Melting moments for a chocoholic
Our writer puts her willpower to the test at a truffle-making session.
IT WAS a gift for my mother-inlaw – a voucher to attend a truffle-making workshop at a private chocolate atelier.
The supposed icing on the cake would be that my husband and I would accompany her, thus giving her the added pleasure of “our time and company.” At least that was how my better half sugarcoated what I (still) suspect was a self-serving gift.
So last Saturday, a day after Valentine’s, the three of us trooped into the quaint Mischis Schokoatelier in one of Frankfurt’s hipper quarters for a three-hour workshop, during which we learnt how to make four types of truffles namely, white chocolate truffles with a raspberry liqueur filling, dark chocolate truffle with a chocolate ganache filling, dark chilli chocolate sticks coated in cocoa and soft milk chocolate truffles.
Having arrived 30 minutes earlier, we drooled over all the tantalising delights displayed on the shelves lining the shop’s walls. Slabs of chocolate generously dotted with pistachios, Brazil nuts or macadamias, exotic concoctions of dark and white chocolate spiked with chilli, ginger or other spices, and edible chocolate artistically fashioned into stilettos or CDs, which would be a pity to consume anyway.
My husband (who was starting to display that crazed, glazed look of Cookie Monster) was as chuffed as a kid in a, well, candy shop. In fact, he announced that he wouldn’t mind being “accidentally” locked up overnight in the shop and plotted his imaginary nocturnal tour of tasting the tantalising titbits.
My mum-in-law and I were meanwhile distracted by the baking taking place further in and promptly placed our orders for slices of moist chocolate cake generously dusted with powdered cocoa.
Eventually, all the workshop participants arrived and we moved on to our workstations, which were lined with pre-prepared white and dark chocolate truffle shells, bowls of sprinkles, coloured sugar crystals and gold and silver edible balls as well as the necessary tools to decorate the truffles.
We were handed flutes of champagne while we took everything in. After all, nothing loosens up a crowd at 10am on a Saturday morning during winter than bubbly and bon bons. In fact Michael, the chocolatier who trained us, was considerate enough to place a pile of dark, milk and white chocolate pellets on the corner of every workstation as Nervenfutter (food for the nerves); you know, for steady hands while decorating our truffles.
Michael, who was lean and of slight build, then introduced himself to us saying that he has been in the business for close to 10 years, thus prompting someone to pipe up, “Well, you certainly don’t look it!” While everyone laughed heartily, he clarified that it all depends on the quality of the chocolate.
A collective gasp went round when he claimed that he eats at least 100g of chocolate a day. Clearly what passes his lips, bypasses his hips!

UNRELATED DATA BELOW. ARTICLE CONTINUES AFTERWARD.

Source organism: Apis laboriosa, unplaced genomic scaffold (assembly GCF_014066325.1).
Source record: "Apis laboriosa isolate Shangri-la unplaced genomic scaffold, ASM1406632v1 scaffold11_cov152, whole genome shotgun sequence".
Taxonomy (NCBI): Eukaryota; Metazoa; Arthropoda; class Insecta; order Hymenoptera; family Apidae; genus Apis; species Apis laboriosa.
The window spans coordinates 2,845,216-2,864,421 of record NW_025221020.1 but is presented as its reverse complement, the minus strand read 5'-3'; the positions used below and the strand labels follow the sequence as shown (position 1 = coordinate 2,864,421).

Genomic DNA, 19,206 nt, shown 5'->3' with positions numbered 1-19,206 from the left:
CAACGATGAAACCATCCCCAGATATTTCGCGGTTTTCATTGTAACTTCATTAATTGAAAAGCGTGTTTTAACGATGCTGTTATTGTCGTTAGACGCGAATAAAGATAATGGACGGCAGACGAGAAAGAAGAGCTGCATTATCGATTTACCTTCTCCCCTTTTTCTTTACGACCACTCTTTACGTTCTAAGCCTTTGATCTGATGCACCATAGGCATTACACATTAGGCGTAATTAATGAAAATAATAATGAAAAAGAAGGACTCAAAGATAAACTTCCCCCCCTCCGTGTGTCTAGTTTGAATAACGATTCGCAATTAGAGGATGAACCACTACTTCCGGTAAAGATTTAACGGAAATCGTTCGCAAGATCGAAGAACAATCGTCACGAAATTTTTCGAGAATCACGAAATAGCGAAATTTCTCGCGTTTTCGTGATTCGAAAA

After that it was time to get cracking. We were shown how to melt and temper chocolate, with everyone getting a chance to manually stir the different chocolate mixtures and fillings that we’d eventually be working with.
The fillings were then divided into little piping bags with which each of us had to fill our pre-prepared truffle shells. With brows knit in concentration, silence descended upon the group, punctuated only by groans of irritation whenever a shell was overfilled. However, Michael merely intoned, “Don’t worry, you can always wipe the excess off with your finger and lick it up.” We didn’t need to be told twice. We were even allowed to lick the mixing bowls and stirring spoons. Bliss.
The filled truffles were then set aside for hardening and we tackled the soft chilli chocolate sticks instead. Each of us had to pipe an unbroken line of the mixture onto a baking tin after which they had to be dusted with cocoa powder. For the avid bakers reading this, here’s an interesting tip: if you don’t have a sieve you can also use the foot end of a pantyhose or an ankle stocking (unused, of course!). Just fill the stocking with cocoa and bounce it and voila – perfectly dusted confectionery.
Then we had to umm, “hedgehog”, the remaining soft milk truffle. First we had to roll them into balls and then do the “dip, tap and roll.” That is, we dipped the balls into melted chocolate and after they were properly coated, we fished them out with a truffle fork.
This has less tines than a traditional fork and which we then had to tap against the bowl to drain off any excess melted chocolate. And finally we rolled the coated truffles on a jaggededged wire rack, giving it a spiky appearance. Hence, the hedgehog.
And finally it was time to decorate our hardened truffles. We were once again handed piping bags filled with melted white chocolate and were told that we had a free hand at how to drizzle the concoction over the truffles. My artsy husband piped a few lopsided smileys on some of his, while the less adventurous me stayed in the safe zone of swirls and squiggles.
Eventually we all ended up having a combination of 36 truffles each, which we were then allowed to pack into little gift boxes to take home. This was in addition to the chilli chocolate sticks of which we each also received a bag, with the added warning from Michael that the sticks had to be consumed within seven days. Needless to say, my husband has taken this to heart.
In all, it was a pleasurable experience, especially in the company of fellow chocoholic novices. My mum-in-law has been raving about it since.
Meanwhile, we are trying to go easy on our combined loot of 72 truffles. Unfortunately, in the clash of the winter blues and willpower, the truffle always wins.
Brenda Benedict is a Malaysian living in Frankfurt. ‘Chocolat’ by Joanne Harris is one of her all-time favourite books. Having Johnny Depp on the cover is the maraschino cherry on top!